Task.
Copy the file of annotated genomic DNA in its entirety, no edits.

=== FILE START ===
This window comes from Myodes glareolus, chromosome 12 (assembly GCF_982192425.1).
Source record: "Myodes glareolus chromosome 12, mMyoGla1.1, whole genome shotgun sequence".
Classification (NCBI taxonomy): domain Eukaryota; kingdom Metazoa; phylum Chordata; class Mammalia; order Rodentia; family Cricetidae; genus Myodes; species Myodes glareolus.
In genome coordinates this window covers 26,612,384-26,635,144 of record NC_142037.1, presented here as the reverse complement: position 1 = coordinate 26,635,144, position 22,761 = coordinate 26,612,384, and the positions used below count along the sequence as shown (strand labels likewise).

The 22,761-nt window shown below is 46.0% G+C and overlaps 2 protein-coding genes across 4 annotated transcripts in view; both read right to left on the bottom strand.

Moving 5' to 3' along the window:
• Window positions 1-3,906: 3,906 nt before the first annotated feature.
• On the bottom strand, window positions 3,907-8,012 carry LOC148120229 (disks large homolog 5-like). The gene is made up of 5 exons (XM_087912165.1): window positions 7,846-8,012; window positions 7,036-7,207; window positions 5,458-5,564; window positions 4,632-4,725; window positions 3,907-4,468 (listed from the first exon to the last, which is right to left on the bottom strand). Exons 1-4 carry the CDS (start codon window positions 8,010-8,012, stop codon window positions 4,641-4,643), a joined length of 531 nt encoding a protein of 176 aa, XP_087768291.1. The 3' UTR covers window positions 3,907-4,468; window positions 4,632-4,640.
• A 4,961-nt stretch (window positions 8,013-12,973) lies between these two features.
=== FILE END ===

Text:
This window comes from Myodes glareolus, chromosome 12 (assembly GCF_982192425.1).
Source record: "Myodes glareolus chromosome 12, mMyoGla1.1, whole genome shotgun sequence".
Classification (NCBI taxonomy): domain Eukaryota; kingdom Metazoa; phylum Chordata; class Mammalia; order Rodentia; family Cricetidae; genus Myodes; species Myodes glareolus.
In genome coordinates this window covers 26,612,384-26,635,144 of record NC_142037.1, presented here as the reverse complement: position 1 = coordinate 26,635,144, position 22,761 = coordinate 26,612,384, and the positions used below count along the sequence as shown (strand labels likewise).

The 22,761-nt window shown below is 46.0% G+C and overlaps 2 protein-coding genes across 4 annotated transcripts in view; both read right to left on the bottom strand.

Moving 5' to 3' along the window:
• Window positions 1-3,906: 3,906 nt before the first annotated feature.
• On the bottom strand, window positions 3,907-8,012 carry LOC148120229 (disks large homolog 5-like). The gene is made up of 5 exons (XM_087912165.1): window positions 7,846-8,012; window positions 7,036-7,207; window positions 5,458-5,564; window positions 4,632-4,725; window positions 3,907-4,468 (listed from the first exon to the last, which is right to left on the bottom strand). Exons 1-4 carry the CDS (start codon window positions 8,010-8,012, stop codon window positions 4,641-4,643), a joined length of 531 nt encoding a protein of 176 aa, XP_087768291.1. The 3' UTR covers window positions 3,907-4,468; window positions 4,632-4,640.
• A 4,961-nt stretch (window positions 8,013-12,973) lies between these two features.